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Thread: Apple IIs (load of old) progress report

  1. #1

    Default Apple IIs (load of old) progress report

    These old Apples IIs are not proving easy to ressurect, even with the welcome assistance of several folk on here. The good news is the IIe Platinum has been diagnosed and only needs a replacement ROM, which I've ordered. It's also cleaned up quite well so that's one down.

    However, the 5 II+s are another story. None of them fired on power up. Checking the boards, I found two of them had missing components (transistors, capacitors). Some of these looked as if they had just rusted and snapped off. Many of the ICs had rusted legs which just fell off on extraction.

    Anyway, cleaning and mixing and matching I've ended up with three workable (clean) boards with all components present and three working PSU (and three clean undamaged cases and keyboards). The Apple II Europlus and two clones. Unfortunately none of them work. They all come up with garbage screens and don't get to the beep. As none of them work, I can't simply do a chip substitution. I suspect several RAM chips might be at fault, and not just one in each unit.

    One approach to checking RAM would be to use another working (good) type that uses the same type of RAM as the test machines so I can sort the good RAM from the bad RAM. I've got three computers of this type but using them is not straightforward. The Osborne is a little flaky and I want to avoid using it as a test machine, the TRS-80 model 1 is pristine and I don't want to touch that if I can avoid it and the System 80s all have piggy backed chips with changes in the circuitry so it's not just a case of substitution.

    If only I could get one Apple II+ working, I would be able to diagnose all three.

    I think I need to delve into the literature and get to know the electronics better. I've got plenty of books which deal with the hardware. It's just a learning curve I was hoping to avoid.

    Tez
    ------------------------------------------------
    My vintage collection: https://classic-computers.org.nz/collection/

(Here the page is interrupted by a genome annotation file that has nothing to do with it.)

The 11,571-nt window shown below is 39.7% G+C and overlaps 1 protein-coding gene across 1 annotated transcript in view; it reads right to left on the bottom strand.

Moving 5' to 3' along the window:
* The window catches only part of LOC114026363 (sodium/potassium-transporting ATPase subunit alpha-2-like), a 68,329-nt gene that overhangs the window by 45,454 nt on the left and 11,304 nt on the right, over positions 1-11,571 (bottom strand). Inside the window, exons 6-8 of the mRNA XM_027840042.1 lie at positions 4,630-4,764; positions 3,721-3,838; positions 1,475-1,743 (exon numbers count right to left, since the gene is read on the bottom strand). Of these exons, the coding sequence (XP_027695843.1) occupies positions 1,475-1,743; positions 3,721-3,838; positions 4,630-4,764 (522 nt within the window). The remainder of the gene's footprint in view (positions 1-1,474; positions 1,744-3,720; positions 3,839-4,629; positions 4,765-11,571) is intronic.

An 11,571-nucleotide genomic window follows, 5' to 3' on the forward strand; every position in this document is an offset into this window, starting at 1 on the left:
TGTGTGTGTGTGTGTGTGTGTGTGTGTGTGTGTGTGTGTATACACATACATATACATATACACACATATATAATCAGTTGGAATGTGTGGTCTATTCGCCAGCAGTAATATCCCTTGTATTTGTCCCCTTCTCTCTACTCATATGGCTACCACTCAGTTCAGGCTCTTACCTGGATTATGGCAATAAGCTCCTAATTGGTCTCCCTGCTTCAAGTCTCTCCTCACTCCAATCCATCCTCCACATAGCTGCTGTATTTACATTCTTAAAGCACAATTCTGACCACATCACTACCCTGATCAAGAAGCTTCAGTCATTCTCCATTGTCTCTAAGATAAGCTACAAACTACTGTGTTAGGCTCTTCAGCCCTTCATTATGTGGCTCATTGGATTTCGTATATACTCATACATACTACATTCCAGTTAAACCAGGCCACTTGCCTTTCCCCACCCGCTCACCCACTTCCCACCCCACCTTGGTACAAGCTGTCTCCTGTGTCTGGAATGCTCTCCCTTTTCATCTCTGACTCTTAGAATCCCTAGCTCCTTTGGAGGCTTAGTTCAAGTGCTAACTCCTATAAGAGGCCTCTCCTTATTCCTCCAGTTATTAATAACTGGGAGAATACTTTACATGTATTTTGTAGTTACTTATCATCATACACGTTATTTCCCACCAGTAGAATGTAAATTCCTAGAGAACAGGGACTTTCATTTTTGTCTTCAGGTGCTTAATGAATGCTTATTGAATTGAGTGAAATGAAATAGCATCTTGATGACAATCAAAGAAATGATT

My vintage activities blog: https://www.classic-computers.org.nz/blog/
    Twitter: @classiccomputNZ ; YouTube Videos: (click here)


  2. Default

    Hi Tez,

    If the video display is stable, your DRAM should be ok, though there is the still the possibility of bad bits. Once the machine is up, you can run a DRAM test, such as the one included in the programmers aid ROM. Connect a speaker and see if you are getting a beep when powered on. The power on beep routine is called almost immediately after boot. If not beeping, the processor is having issues reading and writing memory.

    Most likely source of problems is the address decoding logic, but this can be tricky to figure out, without the right tools. I've had lots of issues with flakey sockets on these old boards due to the poor quality sockets that Apple used. This is more likely than a having a bad chip, though either or both is possible.

    Check my web page at http://www.willegal.net/appleii/appleii-repair.htm

    If you are going to spend much time on this, I high recommend finding an oscilloscope of some sort to debug with. Otherwise you are kind of shooting in the dark. I took a chance on an old 100 MHZ tektronix 465 that was listed on eBay. It had a broken switch and some broken knobs, but otherwise worked fine. I found replacement knobs and fixed the switch. In total it cost me about $120. These devices can also be found at local Hamfests/swapmeets.

    I have enjoyed working on the old Apple gear with the same tools that WOZ and company would have used. However there are also very good USB based digital oscilloscopes/logic analyzers on the market that can be obtained for fairly small money.

    Regards,
    Mike Willegal

    www.willegal.net

  3. #3

    Default

    Hi Mike,

    Thanks for the advice. I think an oscilloscope (and learning how to use it) is going to be necessary at some stage, and not just for the apple. I'm getting quite a few of these old machines now.

    At least practically all the chips in the Apple II+ ARE socketed, a far cry from what we see now. This also makes repair very possible, assuming a correct diagnosis can be made.

    Tez
    ------------------------------------------------
    My vintage collection: https://classic-computers.org.nz/collection/
    My vintage activities blog: https://www.classic-computers.org.nz/blog/
    Twitter: @classiccomputNZ ; YouTube Videos: (click here)


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